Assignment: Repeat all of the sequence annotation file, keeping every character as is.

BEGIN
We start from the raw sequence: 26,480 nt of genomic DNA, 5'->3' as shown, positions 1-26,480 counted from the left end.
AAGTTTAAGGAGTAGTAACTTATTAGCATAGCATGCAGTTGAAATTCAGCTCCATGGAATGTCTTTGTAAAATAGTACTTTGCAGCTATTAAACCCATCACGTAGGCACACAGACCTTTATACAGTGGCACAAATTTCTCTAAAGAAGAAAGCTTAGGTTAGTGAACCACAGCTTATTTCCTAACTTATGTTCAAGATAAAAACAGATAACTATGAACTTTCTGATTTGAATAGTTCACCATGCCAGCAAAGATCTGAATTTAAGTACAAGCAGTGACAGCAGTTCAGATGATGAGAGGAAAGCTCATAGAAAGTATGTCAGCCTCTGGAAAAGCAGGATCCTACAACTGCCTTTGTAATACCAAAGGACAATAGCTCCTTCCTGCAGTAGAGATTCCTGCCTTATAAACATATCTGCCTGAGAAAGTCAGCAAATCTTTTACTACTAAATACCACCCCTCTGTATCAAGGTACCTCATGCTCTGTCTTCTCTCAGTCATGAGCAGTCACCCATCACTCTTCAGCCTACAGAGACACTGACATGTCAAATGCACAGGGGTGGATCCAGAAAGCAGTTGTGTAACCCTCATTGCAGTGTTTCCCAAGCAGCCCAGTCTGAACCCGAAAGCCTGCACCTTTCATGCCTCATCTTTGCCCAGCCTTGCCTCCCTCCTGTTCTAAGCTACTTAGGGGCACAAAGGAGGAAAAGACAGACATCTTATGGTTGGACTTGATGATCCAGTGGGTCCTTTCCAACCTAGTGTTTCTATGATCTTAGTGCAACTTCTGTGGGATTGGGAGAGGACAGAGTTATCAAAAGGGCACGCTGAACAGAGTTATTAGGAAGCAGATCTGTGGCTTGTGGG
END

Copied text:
We start from the raw sequence: 26,480 nt of genomic DNA, 5'->3' as shown, positions 1-26,480 counted from the left end.
AAGTTTAAGGAGTAGTAACTTATTAGCATAGCATGCAGTTGAAATTCAGCTCCATGGAATGTCTTTGTAAAATAGTACTTTGCAGCTATTAAACCCATCACGTAGGCACACAGACCTTTATACAGTGGCACAAATTTCTCTAAAGAAGAAAGCTTAGGTTAGTGAACCACAGCTTATTTCCTAACTTATGTTCAAGATAAAAACAGATAACTATGAACTTTCTGATTTGAATAGTTCACCATGCCAGCAAAGATCTGAATTTAAGTACAAGCAGTGACAGCAGTTCAGATGATGAGAGGAAAGCTCATAGAAAGTATGTCAGCCTCTGGAAAAGCAGGATCCTACAACTGCCTTTGTAATACCAAAGGACAATAGCTCCTTCCTGCAGTAGAGATTCCTGCCTTATAAACATATCTGCCTGAGAAAGTCAGCAAATCTTTTACTACTAAATACCACCCCTCTGTATCAAGGTACCTCATGCTCTGTCTTCTCTCAGTCATGAGCAGTCACCCATCACTCTTCAGCCTACAGAGACACTGACATGTCAAATGCACAGGGGTGGATCCAGAAAGCAGTTGTGTAACCCTCATTGCAGTGTTTCCCAAGCAGCCCAGTCTGAACCCGAAAGCCTGCACCTTTCATGCCTCATCTTTGCCCAGCCTTGCCTCCCTCCTGTTCTAAGCTACTTAGGGGCACAAAGGAGGAAAAGACAGACATCTTATGGTTGGACTTGATGATCCAGTGGGTCCTTTCCAACCTAGTGTTTCTATGATCTTAGTGCAACTTCTGTGGGATTGGGAGAGGACAGAGTTATCAAAAGGGCACGCTGAACAGAGTTATTAGGAAGCAGATCTGTGGCTTGTGGG